3.6. Differential Scanning Calorimetric (DSC) Analysis of the Films
The glass transition temperature, melting temperature, and melting enthalpy of the chitosan, gelatin, and their blend were measured by using DTA technique. Figure 9(a) shows the first heating scan programmed from 0 to 600°C at a heating rate of 10°C/min. The midpoint of the specific heat change associated with the glass transition was taken as the glass transition temperature () and the peak temperature of the melting endotherm was taken as the melting temperature () of the transition. The area underneath the endotherm divided by the total sample weight (/gelatin, j/g) indicates the percentage of structural order in the gelatin.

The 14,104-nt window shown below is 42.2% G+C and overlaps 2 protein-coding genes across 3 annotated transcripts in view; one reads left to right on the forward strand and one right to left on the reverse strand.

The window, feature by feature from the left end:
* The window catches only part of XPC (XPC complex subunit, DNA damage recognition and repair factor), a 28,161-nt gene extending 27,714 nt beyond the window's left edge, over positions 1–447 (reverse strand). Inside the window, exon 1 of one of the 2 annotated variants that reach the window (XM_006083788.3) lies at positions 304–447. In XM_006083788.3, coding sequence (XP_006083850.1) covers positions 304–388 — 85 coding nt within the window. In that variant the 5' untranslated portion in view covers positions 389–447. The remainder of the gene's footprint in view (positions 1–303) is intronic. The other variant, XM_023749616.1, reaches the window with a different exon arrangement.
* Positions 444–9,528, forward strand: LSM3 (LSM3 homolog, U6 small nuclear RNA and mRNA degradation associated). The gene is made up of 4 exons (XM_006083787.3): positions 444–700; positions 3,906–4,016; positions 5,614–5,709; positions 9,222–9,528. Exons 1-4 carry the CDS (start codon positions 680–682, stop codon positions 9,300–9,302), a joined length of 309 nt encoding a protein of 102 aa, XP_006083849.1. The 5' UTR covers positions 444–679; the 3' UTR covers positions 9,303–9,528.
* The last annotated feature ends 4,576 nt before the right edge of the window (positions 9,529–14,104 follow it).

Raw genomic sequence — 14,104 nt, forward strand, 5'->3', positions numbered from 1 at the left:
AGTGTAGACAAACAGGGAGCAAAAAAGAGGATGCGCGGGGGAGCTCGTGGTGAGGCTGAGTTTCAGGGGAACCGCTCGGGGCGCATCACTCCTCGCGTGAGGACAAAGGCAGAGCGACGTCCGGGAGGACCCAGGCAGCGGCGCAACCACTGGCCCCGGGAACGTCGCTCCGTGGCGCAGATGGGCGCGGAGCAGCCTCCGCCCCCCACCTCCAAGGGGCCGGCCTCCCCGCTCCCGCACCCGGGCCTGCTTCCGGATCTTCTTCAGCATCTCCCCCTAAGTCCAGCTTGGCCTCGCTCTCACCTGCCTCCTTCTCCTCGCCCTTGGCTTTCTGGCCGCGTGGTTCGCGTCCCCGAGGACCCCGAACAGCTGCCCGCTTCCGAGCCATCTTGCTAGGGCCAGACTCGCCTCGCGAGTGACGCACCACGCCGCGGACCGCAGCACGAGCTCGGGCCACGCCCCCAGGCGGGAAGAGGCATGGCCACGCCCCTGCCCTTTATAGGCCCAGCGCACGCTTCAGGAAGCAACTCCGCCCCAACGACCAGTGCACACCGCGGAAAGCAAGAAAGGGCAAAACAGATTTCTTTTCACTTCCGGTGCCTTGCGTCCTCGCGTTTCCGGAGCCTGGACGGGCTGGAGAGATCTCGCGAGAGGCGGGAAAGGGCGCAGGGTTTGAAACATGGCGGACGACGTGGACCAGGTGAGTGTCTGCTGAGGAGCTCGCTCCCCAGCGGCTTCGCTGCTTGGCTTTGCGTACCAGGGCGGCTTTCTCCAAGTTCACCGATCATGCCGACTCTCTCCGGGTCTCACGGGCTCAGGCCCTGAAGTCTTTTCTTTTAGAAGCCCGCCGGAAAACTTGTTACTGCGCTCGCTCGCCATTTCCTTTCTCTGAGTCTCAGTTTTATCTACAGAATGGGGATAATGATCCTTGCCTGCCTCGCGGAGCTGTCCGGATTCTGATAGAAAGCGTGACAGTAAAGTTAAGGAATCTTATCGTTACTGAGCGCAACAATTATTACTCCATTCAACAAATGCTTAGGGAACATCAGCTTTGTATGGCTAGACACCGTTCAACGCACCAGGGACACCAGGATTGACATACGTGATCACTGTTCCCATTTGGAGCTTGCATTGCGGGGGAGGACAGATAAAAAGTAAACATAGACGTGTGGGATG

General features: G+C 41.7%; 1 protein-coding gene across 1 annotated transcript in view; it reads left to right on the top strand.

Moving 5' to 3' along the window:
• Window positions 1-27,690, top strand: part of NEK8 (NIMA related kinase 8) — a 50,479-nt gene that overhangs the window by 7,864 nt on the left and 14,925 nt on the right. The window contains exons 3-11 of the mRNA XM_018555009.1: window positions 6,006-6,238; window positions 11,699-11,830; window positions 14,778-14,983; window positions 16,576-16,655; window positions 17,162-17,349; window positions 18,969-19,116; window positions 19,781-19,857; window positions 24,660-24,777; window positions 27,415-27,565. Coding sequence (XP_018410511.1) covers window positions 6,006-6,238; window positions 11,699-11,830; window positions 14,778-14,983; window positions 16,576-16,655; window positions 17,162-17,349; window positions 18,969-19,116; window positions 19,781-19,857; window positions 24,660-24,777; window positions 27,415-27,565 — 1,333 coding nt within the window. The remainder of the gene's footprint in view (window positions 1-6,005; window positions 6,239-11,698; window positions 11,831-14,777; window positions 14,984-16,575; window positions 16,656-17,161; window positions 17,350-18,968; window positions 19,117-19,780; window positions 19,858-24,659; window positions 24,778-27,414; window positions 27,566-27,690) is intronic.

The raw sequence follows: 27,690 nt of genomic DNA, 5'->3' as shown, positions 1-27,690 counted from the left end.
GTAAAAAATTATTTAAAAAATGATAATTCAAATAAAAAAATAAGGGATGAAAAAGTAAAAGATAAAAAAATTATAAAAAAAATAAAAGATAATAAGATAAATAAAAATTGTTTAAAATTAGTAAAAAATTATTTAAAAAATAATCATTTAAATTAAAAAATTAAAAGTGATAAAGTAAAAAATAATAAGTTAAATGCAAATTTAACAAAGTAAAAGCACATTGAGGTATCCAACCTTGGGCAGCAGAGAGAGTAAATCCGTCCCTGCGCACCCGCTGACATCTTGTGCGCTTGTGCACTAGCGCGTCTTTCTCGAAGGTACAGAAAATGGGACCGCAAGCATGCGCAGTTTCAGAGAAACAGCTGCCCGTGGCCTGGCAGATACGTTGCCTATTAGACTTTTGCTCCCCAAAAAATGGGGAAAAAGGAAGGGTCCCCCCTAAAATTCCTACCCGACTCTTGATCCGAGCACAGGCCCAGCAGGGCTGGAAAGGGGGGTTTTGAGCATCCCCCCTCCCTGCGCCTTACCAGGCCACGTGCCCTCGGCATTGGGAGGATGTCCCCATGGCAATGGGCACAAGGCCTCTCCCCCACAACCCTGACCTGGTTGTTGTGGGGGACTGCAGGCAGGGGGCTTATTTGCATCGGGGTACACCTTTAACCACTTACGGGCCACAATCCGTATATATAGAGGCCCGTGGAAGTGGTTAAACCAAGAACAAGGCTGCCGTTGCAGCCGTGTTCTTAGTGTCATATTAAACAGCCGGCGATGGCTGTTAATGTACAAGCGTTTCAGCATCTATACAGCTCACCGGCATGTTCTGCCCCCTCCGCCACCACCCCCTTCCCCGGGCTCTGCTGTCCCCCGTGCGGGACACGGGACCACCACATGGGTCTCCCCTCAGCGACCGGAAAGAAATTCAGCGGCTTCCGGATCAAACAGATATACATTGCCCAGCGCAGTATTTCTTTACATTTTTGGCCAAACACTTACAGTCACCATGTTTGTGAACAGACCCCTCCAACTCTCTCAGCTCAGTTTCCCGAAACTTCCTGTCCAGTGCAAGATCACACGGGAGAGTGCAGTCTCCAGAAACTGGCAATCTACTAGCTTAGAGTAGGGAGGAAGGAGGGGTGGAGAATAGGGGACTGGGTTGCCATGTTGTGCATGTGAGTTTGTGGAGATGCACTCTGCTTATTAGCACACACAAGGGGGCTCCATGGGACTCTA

From Figure 9(a), for raw gelatin (G), value is 29.3, at a temperature range between 250°C and 300°C, for raw chitosan film (C), value is 38.1, and for blend (b), value is 21.5, where, from Figure 9(b), it is clearly shown that value increased in every case, whereas, from Figure 10(b), it is clearly shown that value increased in every case. Gamma irradiated gelatin shows endothermic peak at 250°C–300°C and value is 32.28, 41.97 for irradiated chitosan film (C), and 43.43 for irradiated blend.
3.7. Thermogravimetric Analysis (TGA Analysis)
Figures 10(a) and 10(b) show the TGA traces for raw samples and irradiated samples. From Figure 10(a), it is clearly observed that for all three samples, raw gelatin (G), raw chitosan (C), and raw chitosan-gelatin blend (b), the water content decreases continuously in two zones. The first weight loss approximately at 50°C–100°C was due to the loss of water; the second weight loss of water started at about 260°C, showing that different extent of thermal degradation of gelatin took place. From Figure 10(b), for irradiated gelatin, chitosan, and blend of chitosan-gelatin films, water content decreases in two zones. The first weight loss was at 70°C–130°C and second loss was at 270°C–350°C.